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I worked at home for years, so I know what you mean about a refrigerator having the gravitational pull of a black hole. It’s often easier not to eat at all than it is to control what you eat once you’ve started. If you go without food until lunch or early afternoon, you might find the feeling of hunger is not constant, but subsides. Check out this article on intermittent fasting: https://www.nytimes.com/2020/02/17/w...e=articleShare

As for riding/eating, I agree with CliffordK. Here’s more info:


https://www.roadbikerider.com/cyclin...n-after-rides/
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Old 02-25-20, 04:07 PM
  #9  
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Willpower is done while you're grocery shopping. Make sure you only buy healthy food and low calorie snack options (fruit, veggies, pop corn are all good ideas). That way, you don't have junk food that is easily accessible in the house when you are bored or have a craving.
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Old 02-25-20, 04:31 PM
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Start your day with a big breakfast. Eat more calorie dense foods, they will keep you full longer...It almost sounds like you're not eating enough calories. Make a commitment to eating 3 larger meals per day, breakfast, lunch and dinner and no snacks in between. It will take some discipline to accomplish that... If your meals are done right, you shouldn't feel any need to snack in between and constantly eat all day.
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Old 02-25-20, 08:40 PM
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Interesting. Curious, you said you’re not overweight. Does that mean you’re happy with your weight? If you are....keep eating!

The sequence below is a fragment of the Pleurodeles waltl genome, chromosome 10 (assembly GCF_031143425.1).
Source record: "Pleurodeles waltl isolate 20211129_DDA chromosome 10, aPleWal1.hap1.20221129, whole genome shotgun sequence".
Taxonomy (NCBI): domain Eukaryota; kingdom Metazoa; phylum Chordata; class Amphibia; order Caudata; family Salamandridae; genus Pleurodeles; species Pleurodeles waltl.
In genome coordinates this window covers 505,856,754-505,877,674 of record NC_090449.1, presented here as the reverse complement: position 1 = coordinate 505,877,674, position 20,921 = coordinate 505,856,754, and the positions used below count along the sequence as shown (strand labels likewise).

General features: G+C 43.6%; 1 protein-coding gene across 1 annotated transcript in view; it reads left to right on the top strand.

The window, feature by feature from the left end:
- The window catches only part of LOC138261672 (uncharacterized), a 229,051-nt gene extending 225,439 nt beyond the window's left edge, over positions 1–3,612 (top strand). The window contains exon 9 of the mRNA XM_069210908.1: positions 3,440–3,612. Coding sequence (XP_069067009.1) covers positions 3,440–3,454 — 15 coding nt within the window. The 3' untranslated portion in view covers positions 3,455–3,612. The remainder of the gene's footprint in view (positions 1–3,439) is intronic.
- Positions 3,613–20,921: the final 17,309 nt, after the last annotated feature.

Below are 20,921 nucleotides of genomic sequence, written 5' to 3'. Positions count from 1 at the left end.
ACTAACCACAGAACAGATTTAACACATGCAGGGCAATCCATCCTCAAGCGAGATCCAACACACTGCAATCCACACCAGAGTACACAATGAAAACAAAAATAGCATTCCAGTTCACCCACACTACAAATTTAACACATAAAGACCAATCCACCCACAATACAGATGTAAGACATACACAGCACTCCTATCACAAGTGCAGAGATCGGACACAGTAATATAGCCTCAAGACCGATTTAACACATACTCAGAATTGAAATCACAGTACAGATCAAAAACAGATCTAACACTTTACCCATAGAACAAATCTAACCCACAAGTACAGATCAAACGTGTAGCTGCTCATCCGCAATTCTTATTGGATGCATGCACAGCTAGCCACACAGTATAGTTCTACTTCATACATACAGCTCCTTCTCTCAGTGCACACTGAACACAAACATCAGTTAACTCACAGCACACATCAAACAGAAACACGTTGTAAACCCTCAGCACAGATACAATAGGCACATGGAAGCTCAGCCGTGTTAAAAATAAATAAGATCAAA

Otherwise, eat a good fill for breakfast and lunch. Then, just a snack, in between. Then big dinner.

Not sure what else you can do besides just be more disciplined
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Old 02-26-20, 02:56 AM
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Originally Posted by CyclingBK View Post
Interesting. Curious, you said you’re not overweight. Does that mean you’re happy with your weight? If you are....keep eating!

Otherwise, eat a good fill for breakfast and lunch. Then, just a snack, in between. Then big dinner.

Not sure what else you can do besides just be more disciplined
Thanks to everyone for all the advice. I think I am doing most of the things you are suggesting, I am pretty much constantly drinking water or green tea, sometimes coffee. I'd say I eat quite healthy for my main meals. I eat a big bowl of oatmeal with fruit for breakfast every morning, quite often vegetables with rice or pasta for lunch/dinner, sweet potatoes, fish, not so much meat...generally trying to eat healthy.

So I think my main meals are fine, it's the cravings inbetween that are the "problem". I don't generally eat potato chips or cheetos or anything like that but nuts, sometimes a few cookies, peanut butter and jam rice cakes, fruit, maybe some Jamon Serrano or Cheese (I live in Spain!)...not totally terrible stuff but it's the amount that I want to reduce

And yes, I don't have any problem with my weight at all in terms of health/appearance. I am 1.94 and about 85kg right now, so pretty slim. This whole thing is mostly about cycling performance. I ride a lot and train pretty hard to keep up with the crazy guys in my weekend grupeta...,when I am in shape I have no problem doing so in the flat and shorter climbs...but I can't keep up with the lighter guys on the longer climbs. If I could control my eating a bit better and lose 2 or 3 kg I could stay with the front group a little longer on those climbs I know, sounds ridiculous, but it sucks to train hard all the time and then sabotage the whole thing by eating too much
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Old 02-26-20, 07:43 PM
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According to this thing, you're fine.

That chart says I'm close to the size of cyclist Krisztián Lovassy. Close enough.

Actually, I could stand to lose 3-5 lbs to be at optimal weight for competition. But I'm not competing so I'm not worrying about it. And if I did lose another kg I'd be the same size as fencer Anna Bentley.

I snack a lot too but I try to keep healthy stuff around. Try. I don't always succeed, but I've cut way back on the sugary stuff and junk carbs like beer and wine.
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Old 02-27-20, 12:42 PM
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Originally Posted by Sito View Post